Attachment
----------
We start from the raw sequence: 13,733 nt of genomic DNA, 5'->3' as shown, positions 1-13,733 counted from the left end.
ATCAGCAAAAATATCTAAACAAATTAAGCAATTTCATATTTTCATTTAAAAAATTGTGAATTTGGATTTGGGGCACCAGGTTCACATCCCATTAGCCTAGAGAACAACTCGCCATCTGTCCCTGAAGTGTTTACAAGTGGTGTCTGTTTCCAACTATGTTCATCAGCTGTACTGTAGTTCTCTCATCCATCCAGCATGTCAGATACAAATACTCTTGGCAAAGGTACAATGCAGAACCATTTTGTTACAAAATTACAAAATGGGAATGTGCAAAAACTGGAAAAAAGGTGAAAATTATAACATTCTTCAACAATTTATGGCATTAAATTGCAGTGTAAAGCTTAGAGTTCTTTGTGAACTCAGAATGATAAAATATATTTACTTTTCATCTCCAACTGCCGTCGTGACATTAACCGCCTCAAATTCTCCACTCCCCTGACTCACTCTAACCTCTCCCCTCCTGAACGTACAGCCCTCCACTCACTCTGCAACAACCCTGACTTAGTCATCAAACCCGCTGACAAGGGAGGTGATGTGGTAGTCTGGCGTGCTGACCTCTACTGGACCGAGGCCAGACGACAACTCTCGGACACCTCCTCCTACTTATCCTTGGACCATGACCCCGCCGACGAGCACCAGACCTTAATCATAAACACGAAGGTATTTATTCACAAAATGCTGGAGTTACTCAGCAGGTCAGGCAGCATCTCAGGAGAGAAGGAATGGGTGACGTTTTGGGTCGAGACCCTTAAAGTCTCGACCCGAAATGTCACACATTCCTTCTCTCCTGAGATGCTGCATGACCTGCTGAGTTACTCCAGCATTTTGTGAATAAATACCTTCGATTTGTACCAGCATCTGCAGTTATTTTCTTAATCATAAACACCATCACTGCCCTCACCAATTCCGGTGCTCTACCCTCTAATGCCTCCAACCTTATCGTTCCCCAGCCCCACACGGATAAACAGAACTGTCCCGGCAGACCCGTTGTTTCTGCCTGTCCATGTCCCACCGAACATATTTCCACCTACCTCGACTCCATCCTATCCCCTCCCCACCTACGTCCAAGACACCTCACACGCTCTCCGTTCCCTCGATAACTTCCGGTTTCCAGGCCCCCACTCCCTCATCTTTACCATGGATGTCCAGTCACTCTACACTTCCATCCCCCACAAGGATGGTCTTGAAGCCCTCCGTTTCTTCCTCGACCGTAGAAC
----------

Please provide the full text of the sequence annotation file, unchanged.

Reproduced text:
We start from the raw sequence: 13,733 nt of genomic DNA, 5'->3' as shown, positions 1-13,733 counted from the left end.
ATCAGCAAAAATATCTAAACAAATTAAGCAATTTCATATTTTCATTTAAAAAATTGTGAATTTGGATTTGGGGCACCAGGTTCACATCCCATTAGCCTAGAGAACAACTCGCCATCTGTCCCTGAAGTGTTTACAAGTGGTGTCTGTTTCCAACTATGTTCATCAGCTGTACTGTAGTTCTCTCATCCATCCAGCATGTCAGATACAAATACTCTTGGCAAAGGTACAATGCAGAACCATTTTGTTACAAAATTACAAAATGGGAATGTGCAAAAACTGGAAAAAAGGTGAAAATTATAACATTCTTCAACAATTTATGGCATTAAATTGCAGTGTAAAGCTTAGAGTTCTTTGTGAACTCAGAATGATAAAATATATTTACTTTTCATCTCCAACTGCCGTCGTGACATTAACCGCCTCAAATTCTCCACTCCCCTGACTCACTCTAACCTCTCCCCTCCTGAACGTACAGCCCTCCACTCACTCTGCAACAACCCTGACTTAGTCATCAAACCCGCTGACAAGGGAGGTGATGTGGTAGTCTGGCGTGCTGACCTCTACTGGACCGAGGCCAGACGACAACTCTCGGACACCTCCTCCTACTTATCCTTGGACCATGACCCCGCCGACGAGCACCAGACCTTAATCATAAACACGAAGGTATTTATTCACAAAATGCTGGAGTTACTCAGCAGGTCAGGCAGCATCTCAGGAGAGAAGGAATGGGTGACGTTTTGGGTCGAGACCCTTAAAGTCTCGACCCGAAATGTCACACATTCCTTCTCTCCTGAGATGCTGCATGACCTGCTGAGTTACTCCAGCATTTTGTGAATAAATACCTTCGATTTGTACCAGCATCTGCAGTTATTTTCTTAATCATAAACACCATCACTGCCCTCACCAATTCCGGTGCTCTACCCTCTAATGCCTCCAACCTTATCGTTCCCCAGCCCCACACGGATAAACAGAACTGTCCCGGCAGACCCGTTGTTTCTGCCTGTCCATGTCCCACCGAACATATTTCCACCTACCTCGACTCCATCCTATCCCCTCCCCACCTACGTCCAAGACACCTCACACGCTCTCCGTTCCCTCGATAACTTCCGGTTTCCAGGCCCCCACTCCCTCATCTTTACCATGGATGTCCAGTCACTCTACACTTCCATCCCCCACAAGGATGGTCTTGAAGCCCTCCGTTTCTTCCTCGACCGTAGAAC